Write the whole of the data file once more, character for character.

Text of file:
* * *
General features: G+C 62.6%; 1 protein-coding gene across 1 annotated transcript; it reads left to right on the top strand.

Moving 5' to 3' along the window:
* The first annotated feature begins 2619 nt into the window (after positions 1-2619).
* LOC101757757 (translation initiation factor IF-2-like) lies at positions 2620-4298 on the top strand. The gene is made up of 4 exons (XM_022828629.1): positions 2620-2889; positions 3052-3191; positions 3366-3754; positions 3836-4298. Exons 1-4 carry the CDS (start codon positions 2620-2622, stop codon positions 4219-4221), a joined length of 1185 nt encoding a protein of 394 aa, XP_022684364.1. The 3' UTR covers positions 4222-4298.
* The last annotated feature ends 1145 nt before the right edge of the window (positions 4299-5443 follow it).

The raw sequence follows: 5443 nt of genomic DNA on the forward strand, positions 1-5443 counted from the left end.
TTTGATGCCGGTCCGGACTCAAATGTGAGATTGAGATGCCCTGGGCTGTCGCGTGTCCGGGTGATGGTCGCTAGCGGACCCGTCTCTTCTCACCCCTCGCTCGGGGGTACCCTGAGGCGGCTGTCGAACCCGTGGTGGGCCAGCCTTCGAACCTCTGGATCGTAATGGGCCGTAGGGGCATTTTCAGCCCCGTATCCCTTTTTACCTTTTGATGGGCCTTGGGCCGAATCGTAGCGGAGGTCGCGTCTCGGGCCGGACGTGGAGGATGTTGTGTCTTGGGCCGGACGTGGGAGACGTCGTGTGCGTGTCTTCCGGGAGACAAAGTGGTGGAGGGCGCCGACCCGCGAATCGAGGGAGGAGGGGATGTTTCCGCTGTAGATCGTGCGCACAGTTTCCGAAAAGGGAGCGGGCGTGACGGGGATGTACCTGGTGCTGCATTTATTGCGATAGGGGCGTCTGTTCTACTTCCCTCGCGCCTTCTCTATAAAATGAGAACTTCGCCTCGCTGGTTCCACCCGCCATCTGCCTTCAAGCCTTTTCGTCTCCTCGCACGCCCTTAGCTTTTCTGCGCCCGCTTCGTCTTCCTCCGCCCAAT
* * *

General features: G+C 62.6%; 1 protein-coding gene across 1 annotated transcript; it reads left to right on the top strand.

Moving 5' to 3' along the window:
* The first annotated feature begins 2619 nt into the window (after positions 1-2619).
* LOC101757757 (translation initiation factor IF-2-like) lies at positions 2620-4298 on the top strand. The gene is made up of 4 exons (XM_022828629.1): positions 2620-2889; positions 3052-3191; positions 3366-3754; positions 3836-4298. Exons 1-4 carry the CDS (start codon positions 2620-2622, stop codon positions 4219-4221), a joined length of 1185 nt encoding a protein of 394 aa, XP_022684364.1. The 3' UTR covers positions 4222-4298.
* The last annotated feature ends 1145 nt before the right edge of the window (positions 4299-5443 follow it).

The raw sequence follows: 5443 nt of genomic DNA on the forward strand, positions 1-5443 counted from the left end.
TTTGATGCCGGTCCGGACTCAAATGTGAGATTGAGATGCCCTGGGCTGTCGCGTGTCCGGGTGATGGTCGCTAGCGGACCCGTCTCTTCTCACCCCTCGCTCGGGGGTACCCTGAGGCGGCTGTCGAACCCGTGGTGGGCCAGCCTTCGAACCTCTGGATCGTAATGGGCCGTAGGGGCATTTTCAGCCCCGTATCCCTTTTTACCTTTTGATGGGCCTTGGGCCGAATCGTAGCGGAGGTCGCGTCTCGGGCCGGACGTGGAGGATGTTGTGTCTTGGGCCGGACGTGGGAGACGTCGTGTGCGTGTCTTCCGGGAGACAAAGTGGTGGAGGGCGCCGACCCGCGAATCGAGGGAGGAGGGGATGTTTCCGCTGTAGATCGTGCGCACAGTTTCCGAAAAGGGAGCGGGCGTGACGGGGATGTACCTGGTGCTGCATTTATTGCGATAGGGGCGTCTGTTCTACTTCCCTCGCGCCTTCTCTATAAAATGAGAACTTCGCCTCGCTGGTTCCACCCGCCATCTGCCTTCAAGCCTTTTCGTCTCCTCGCACGCCCTTAGCTTTTCTGCGCCCGCTTCGTCTTCCTCCGCCCAAT